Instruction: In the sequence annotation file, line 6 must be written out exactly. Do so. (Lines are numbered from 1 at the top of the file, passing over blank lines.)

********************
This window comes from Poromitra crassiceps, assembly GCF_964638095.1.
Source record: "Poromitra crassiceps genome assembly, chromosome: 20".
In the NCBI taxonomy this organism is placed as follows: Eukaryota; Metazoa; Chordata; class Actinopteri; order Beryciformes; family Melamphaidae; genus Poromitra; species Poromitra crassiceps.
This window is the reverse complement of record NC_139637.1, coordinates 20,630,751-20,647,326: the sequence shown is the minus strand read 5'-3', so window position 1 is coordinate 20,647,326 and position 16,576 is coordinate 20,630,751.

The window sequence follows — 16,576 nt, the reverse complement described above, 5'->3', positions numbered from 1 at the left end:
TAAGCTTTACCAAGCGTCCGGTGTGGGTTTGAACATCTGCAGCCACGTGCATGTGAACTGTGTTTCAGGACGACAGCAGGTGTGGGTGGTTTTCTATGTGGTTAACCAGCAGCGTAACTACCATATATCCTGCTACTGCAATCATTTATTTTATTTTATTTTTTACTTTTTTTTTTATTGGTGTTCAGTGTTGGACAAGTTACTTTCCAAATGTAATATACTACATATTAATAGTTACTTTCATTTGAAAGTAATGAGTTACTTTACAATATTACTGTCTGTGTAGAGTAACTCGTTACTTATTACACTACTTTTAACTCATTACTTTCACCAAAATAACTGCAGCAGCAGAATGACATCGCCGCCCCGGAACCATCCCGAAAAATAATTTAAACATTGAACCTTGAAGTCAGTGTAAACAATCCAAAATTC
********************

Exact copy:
TAAGCTTTACCAAGCGTCCGGTGTGGGTTTGAACATCTGCAGCCACGTGCATGTGAACTGTGTTTCAGGACGACAGCAGGTGTGGGTGGTTTTCTATGTGGTTAACCAGCAGCGTAACTACCATATATCCTGCTACTGCAATCATTTATTTTATTTTATTTTTTACTTTTTTTTTTATTGGTGTTCAGTGTTGGACAAGTTACTTTCCAAATGTAATATACTACATATTAATAGTTACTTTCATTTGAAAGTAATGAGTTACTTTACAATATTACTGTCTGTGTAGAGTAACTCGTTACTTATTACACTACTTTTAACTCATTACTTTCACCAAAATAACTGCAGCAGCAGAATGACATCGCCGCCCCGGAACCATCCCGAAAAATAATTTAAACATTGAACCTTGAAGTCAGTGTAAACAATCCAAAATTC